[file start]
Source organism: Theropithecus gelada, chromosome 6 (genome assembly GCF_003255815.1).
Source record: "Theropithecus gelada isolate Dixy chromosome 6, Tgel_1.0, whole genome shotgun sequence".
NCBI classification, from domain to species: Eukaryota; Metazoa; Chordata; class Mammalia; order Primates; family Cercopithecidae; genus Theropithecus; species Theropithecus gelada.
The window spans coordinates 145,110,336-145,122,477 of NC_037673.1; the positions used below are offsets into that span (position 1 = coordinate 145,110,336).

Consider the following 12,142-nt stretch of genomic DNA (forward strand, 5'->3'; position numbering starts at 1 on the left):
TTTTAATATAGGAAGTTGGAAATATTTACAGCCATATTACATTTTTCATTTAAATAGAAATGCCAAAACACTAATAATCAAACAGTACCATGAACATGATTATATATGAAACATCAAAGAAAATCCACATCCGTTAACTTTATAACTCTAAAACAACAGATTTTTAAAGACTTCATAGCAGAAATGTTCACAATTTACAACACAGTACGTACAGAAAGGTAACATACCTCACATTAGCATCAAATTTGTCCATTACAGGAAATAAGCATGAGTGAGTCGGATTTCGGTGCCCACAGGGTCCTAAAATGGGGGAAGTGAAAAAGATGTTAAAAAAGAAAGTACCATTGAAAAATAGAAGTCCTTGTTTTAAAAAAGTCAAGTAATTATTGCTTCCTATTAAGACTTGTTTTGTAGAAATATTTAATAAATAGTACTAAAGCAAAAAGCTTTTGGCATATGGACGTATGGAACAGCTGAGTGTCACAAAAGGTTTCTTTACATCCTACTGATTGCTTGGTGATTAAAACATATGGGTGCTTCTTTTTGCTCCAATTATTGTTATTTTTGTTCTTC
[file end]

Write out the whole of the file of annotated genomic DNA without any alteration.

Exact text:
Source organism: Theropithecus gelada, chromosome 6 (genome assembly GCF_003255815.1).
Source record: "Theropithecus gelada isolate Dixy chromosome 6, Tgel_1.0, whole genome shotgun sequence".
NCBI classification, from domain to species: Eukaryota; Metazoa; Chordata; class Mammalia; order Primates; family Cercopithecidae; genus Theropithecus; species Theropithecus gelada.
The window spans coordinates 145,110,336-145,122,477 of NC_037673.1; the positions used below are offsets into that span (position 1 = coordinate 145,110,336).

Consider the following 12,142-nt stretch of genomic DNA (forward strand, 5'->3'; position numbering starts at 1 on the left):
TTTTAATATAGGAAGTTGGAAATATTTACAGCCATATTACATTTTTCATTTAAATAGAAATGCCAAAACACTAATAATCAAACAGTACCATGAACATGATTATATATGAAACATCAAAGAAAATCCACATCCGTTAACTTTATAACTCTAAAACAACAGATTTTTAAAGACTTCATAGCAGAAATGTTCACAATTTACAACACAGTACGTACAGAAAGGTAACATACCTCACATTAGCATCAAATTTGTCCATTACAGGAAATAAGCATGAGTGAGTCGGATTTCGGTGCCCACAGGGTCCTAAAATGGGGGAAGTGAAAAAGATGTTAAAAAAGAAAGTACCATTGAAAAATAGAAGTCCTTGTTTTAAAAAAGTCAAGTAATTATTGCTTCCTATTAAGACTTGTTTTGTAGAAATATTTAATAAATAGTACTAAAGCAAAAAGCTTTTGGCATATGGACGTATGGAACAGCTGAGTGTCACAAAAGGTTTCTTTACATCCTACTGATTGCTTGGTGATTAAAACATATGGGTGCTTCTTTTTGCTCCAATTATTGTTATTTTTGTTCTTC